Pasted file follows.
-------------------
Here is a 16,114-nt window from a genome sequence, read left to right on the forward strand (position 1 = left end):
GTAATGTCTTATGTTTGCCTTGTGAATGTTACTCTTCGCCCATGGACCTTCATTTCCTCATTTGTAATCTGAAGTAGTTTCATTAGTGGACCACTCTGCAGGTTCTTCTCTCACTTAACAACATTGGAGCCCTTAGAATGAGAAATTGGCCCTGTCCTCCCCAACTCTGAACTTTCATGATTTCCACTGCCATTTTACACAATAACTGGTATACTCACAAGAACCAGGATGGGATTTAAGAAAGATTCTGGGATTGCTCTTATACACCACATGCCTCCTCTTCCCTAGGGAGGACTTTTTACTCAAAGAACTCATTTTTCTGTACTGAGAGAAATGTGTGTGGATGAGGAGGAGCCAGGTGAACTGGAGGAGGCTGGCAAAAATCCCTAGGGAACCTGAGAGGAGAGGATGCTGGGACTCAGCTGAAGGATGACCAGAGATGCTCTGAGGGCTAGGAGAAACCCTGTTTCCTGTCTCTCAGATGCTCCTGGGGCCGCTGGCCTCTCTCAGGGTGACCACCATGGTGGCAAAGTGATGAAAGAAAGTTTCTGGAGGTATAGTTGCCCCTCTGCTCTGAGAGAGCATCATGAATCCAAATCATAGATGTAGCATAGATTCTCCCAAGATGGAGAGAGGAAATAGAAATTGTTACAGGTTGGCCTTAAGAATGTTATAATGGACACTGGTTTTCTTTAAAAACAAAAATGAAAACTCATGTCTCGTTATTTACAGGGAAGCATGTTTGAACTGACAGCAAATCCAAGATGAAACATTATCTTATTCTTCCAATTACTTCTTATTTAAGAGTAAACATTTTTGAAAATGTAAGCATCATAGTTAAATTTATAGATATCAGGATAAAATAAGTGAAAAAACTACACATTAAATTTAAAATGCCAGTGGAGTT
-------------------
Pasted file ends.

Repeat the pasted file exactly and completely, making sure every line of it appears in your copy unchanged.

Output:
Here is a 16,114-nt window from a genome sequence, read left to right on the forward strand (position 1 = left end):
GTAATGTCTTATGTTTGCCTTGTGAATGTTACTCTTCGCCCATGGACCTTCATTTCCTCATTTGTAATCTGAAGTAGTTTCATTAGTGGACCACTCTGCAGGTTCTTCTCTCACTTAACAACATTGGAGCCCTTAGAATGAGAAATTGGCCCTGTCCTCCCCAACTCTGAACTTTCATGATTTCCACTGCCATTTTACACAATAACTGGTATACTCACAAGAACCAGGATGGGATTTAAGAAAGATTCTGGGATTGCTCTTATACACCACATGCCTCCTCTTCCCTAGGGAGGACTTTTTACTCAAAGAACTCATTTTTCTGTACTGAGAGAAATGTGTGTGGATGAGGAGGAGCCAGGTGAACTGGAGGAGGCTGGCAAAAATCCCTAGGGAACCTGAGAGGAGAGGATGCTGGGACTCAGCTGAAGGATGACCAGAGATGCTCTGAGGGCTAGGAGAAACCCTGTTTCCTGTCTCTCAGATGCTCCTGGGGCCGCTGGCCTCTCTCAGGGTGACCACCATGGTGGCAAAGTGATGAAAGAAAGTTTCTGGAGGTATAGTTGCCCCTCTGCTCTGAGAGAGCATCATGAATCCAAATCATAGATGTAGCATAGATTCTCCCAAGATGGAGAGAGGAAATAGAAATTGTTACAGGTTGGCCTTAAGAATGTTATAATGGACACTGGTTTTCTTTAAAAACAAAAATGAAAACTCATGTCTCGTTATTTACAGGGAAGCATGTTTGAACTGACAGCAAATCCAAGATGAAACATTATCTTATTCTTCCAATTACTTCTTATTTAAGAGTAAACATTTTTGAAAATGTAAGCATCATAGTTAAATTTATAGATATCAGGATAAAATAAGTGAAAAAACTACACATTAAATTTAAAATGCCAGTGGAGTT